If however. at the crucial moment, the energies that are in action can make contact with energies of a different order, a chance of quality takes place. This can lead to intense airtistic experiences and to social transformations, but the process does not end here. Intermingling with energies made finer by the intensity of their vibrations, consciousness rises to a higher scale that transcends art; this in turn can lead to spiritual awakening - and eventually to absolute purity, to the sacred - for the sacred can also be understood in terms of energy, but of a quality our instruments are incapable of recording.
In all esoteric traditions, there is a division between a higher level and a lower level, between the body and the spirit. Gurdjieff puts this division in a very different context. Man, he says, is not born with a ready-made soul; he is born incomplete. A soul is material like the body. matter is energy, and each human being can develop finer substances within the body by himself, through conscious efforts. But this is not easy, and neither pious intention nor grim determination is sufficient.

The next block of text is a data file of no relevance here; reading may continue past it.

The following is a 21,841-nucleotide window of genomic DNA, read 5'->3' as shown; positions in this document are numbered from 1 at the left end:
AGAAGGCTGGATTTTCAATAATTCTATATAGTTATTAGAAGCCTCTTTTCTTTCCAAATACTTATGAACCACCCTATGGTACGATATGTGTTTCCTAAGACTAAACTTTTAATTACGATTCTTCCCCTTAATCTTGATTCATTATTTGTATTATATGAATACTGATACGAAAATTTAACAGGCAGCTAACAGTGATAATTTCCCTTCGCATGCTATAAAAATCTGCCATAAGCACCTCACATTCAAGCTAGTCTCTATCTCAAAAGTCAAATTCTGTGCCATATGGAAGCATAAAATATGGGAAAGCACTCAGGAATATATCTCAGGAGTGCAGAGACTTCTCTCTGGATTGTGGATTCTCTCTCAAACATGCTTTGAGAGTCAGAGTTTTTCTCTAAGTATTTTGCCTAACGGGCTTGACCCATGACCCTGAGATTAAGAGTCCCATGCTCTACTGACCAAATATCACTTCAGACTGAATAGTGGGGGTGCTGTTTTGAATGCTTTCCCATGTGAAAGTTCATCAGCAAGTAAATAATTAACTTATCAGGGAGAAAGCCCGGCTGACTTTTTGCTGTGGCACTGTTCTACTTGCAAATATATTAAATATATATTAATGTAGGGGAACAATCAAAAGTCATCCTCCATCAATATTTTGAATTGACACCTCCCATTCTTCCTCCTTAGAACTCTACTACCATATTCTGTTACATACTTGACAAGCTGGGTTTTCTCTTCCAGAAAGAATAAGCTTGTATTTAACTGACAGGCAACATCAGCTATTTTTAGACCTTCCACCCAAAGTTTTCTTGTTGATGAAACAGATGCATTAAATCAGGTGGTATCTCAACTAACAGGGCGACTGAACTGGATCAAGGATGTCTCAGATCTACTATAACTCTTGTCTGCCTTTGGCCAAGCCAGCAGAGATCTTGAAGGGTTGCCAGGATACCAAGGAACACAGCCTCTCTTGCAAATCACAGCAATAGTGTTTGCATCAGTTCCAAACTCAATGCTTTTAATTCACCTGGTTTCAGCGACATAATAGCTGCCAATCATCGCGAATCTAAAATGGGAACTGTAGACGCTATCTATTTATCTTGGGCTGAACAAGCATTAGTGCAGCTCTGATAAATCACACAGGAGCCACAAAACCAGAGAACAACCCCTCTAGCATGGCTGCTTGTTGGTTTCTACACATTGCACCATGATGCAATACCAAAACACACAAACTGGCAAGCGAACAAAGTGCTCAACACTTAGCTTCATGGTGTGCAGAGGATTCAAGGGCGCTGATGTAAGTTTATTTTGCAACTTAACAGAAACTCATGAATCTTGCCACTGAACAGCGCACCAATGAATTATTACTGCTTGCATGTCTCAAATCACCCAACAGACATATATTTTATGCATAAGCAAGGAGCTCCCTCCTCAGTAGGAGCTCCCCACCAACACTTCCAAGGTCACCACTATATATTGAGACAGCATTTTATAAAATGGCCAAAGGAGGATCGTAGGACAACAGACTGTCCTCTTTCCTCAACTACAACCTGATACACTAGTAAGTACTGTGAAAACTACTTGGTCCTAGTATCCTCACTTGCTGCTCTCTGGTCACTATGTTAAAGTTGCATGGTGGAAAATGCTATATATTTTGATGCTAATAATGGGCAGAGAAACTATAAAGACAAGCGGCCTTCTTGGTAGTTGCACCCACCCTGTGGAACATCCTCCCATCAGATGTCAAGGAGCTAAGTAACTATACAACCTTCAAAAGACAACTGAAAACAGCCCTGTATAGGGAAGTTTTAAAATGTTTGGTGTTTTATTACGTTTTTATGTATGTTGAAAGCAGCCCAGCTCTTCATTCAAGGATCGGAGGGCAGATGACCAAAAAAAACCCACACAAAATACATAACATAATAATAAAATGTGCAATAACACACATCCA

The transformation of a human being only begins when the sources in the body, which Gurdjieff names "centers," from which stem movements, thoughts, and feelings, cease to produce spasmodic and erratic bursts of energy and begin to function harmoniously together.
Then, for the first time, a new quality appears, which Gurdjieff calls presence." As the intensity of presence rises, the matrix of our reactions and desires, which we call the ego, gradually becomes elastic and transparent and in the center of our automatic structure of behavior a new space is formed in which a true individuality can arise.
COPYRIGHT 1996 Society for the Study of Myth and Tradition Brook, Peter, The secret dimension. (excerpt from 'Gurdjieff: Essays and Reflections on the Man and His Teaching') (Soul issue), Parabola, 1 June 1996.